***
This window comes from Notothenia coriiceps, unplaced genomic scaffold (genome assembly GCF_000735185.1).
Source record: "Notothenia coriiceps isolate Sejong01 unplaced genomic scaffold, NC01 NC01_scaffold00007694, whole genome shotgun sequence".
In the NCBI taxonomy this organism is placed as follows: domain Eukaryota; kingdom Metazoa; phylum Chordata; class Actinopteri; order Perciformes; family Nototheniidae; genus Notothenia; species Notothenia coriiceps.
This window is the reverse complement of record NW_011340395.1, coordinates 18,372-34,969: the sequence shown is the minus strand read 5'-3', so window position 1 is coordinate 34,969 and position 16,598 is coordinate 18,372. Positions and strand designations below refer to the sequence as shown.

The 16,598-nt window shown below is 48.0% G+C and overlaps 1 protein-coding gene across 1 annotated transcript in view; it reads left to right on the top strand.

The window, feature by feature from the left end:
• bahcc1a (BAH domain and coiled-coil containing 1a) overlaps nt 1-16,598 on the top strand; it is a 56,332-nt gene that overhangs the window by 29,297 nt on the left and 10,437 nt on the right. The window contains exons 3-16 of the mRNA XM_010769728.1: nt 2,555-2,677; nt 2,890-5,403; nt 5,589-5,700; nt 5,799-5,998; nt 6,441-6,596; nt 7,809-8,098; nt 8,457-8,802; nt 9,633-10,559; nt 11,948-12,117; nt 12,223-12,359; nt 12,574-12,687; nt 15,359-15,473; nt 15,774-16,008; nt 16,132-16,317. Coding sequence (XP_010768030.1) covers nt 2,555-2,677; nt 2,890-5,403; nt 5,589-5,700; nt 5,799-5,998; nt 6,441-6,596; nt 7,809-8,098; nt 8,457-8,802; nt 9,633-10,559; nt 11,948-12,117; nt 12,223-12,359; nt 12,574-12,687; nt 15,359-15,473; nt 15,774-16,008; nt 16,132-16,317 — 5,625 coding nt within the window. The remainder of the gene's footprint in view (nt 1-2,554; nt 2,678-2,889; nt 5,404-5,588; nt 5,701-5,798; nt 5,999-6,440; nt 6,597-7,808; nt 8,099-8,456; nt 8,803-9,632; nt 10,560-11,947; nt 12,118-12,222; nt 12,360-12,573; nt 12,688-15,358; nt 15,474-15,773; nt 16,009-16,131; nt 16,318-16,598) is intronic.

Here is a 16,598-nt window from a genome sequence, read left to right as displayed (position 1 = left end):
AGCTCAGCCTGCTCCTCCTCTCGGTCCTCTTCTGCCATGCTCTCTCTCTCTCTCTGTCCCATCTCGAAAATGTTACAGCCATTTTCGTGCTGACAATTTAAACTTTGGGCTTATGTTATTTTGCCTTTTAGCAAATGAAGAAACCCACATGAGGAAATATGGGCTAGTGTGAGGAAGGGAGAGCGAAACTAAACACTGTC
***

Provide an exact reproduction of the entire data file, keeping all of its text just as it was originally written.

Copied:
This window comes from Notothenia coriiceps, unplaced genomic scaffold (genome assembly GCF_000735185.1).
Source record: "Notothenia coriiceps isolate Sejong01 unplaced genomic scaffold, NC01 NC01_scaffold00007694, whole genome shotgun sequence".
In the NCBI taxonomy this organism is placed as follows: domain Eukaryota; kingdom Metazoa; phylum Chordata; class Actinopteri; order Perciformes; family Nototheniidae; genus Notothenia; species Notothenia coriiceps.
This window is the reverse complement of record NW_011340395.1, coordinates 18,372-34,969: the sequence shown is the minus strand read 5'-3', so window position 1 is coordinate 34,969 and position 16,598 is coordinate 18,372. Positions and strand designations below refer to the sequence as shown.

The 16,598-nt window shown below is 48.0% G+C and overlaps 1 protein-coding gene across 1 annotated transcript in view; it reads left to right on the top strand.

The window, feature by feature from the left end:
• bahcc1a (BAH domain and coiled-coil containing 1a) overlaps nt 1-16,598 on the top strand; it is a 56,332-nt gene that overhangs the window by 29,297 nt on the left and 10,437 nt on the right. The window contains exons 3-16 of the mRNA XM_010769728.1: nt 2,555-2,677; nt 2,890-5,403; nt 5,589-5,700; nt 5,799-5,998; nt 6,441-6,596; nt 7,809-8,098; nt 8,457-8,802; nt 9,633-10,559; nt 11,948-12,117; nt 12,223-12,359; nt 12,574-12,687; nt 15,359-15,473; nt 15,774-16,008; nt 16,132-16,317. Coding sequence (XP_010768030.1) covers nt 2,555-2,677; nt 2,890-5,403; nt 5,589-5,700; nt 5,799-5,998; nt 6,441-6,596; nt 7,809-8,098; nt 8,457-8,802; nt 9,633-10,559; nt 11,948-12,117; nt 12,223-12,359; nt 12,574-12,687; nt 15,359-15,473; nt 15,774-16,008; nt 16,132-16,317 — 5,625 coding nt within the window. The remainder of the gene's footprint in view (nt 1-2,554; nt 2,678-2,889; nt 5,404-5,588; nt 5,701-5,798; nt 5,999-6,440; nt 6,597-7,808; nt 8,099-8,456; nt 8,803-9,632; nt 10,560-11,947; nt 12,118-12,222; nt 12,360-12,573; nt 12,688-15,358; nt 15,474-15,773; nt 16,009-16,131; nt 16,318-16,598) is intronic.

Here is a 16,598-nt window from a genome sequence, read left to right as displayed (position 1 = left end):
AGCTCAGCCTGCTCCTCCTCTCGGTCCTCTTCTGCCATGCTCTCTCTCTCTCTCTGTCCCATCTCGAAAATGTTACAGCCATTTTCGTGCTGACAATTTAAACTTTGGGCTTATGTTATTTTGCCTTTTAGCAAATGAAGAAACCCACATGAGGAAATATGGGCTAGTGTGAGGAAGGGAGAGCGAAACTAAACACTGTC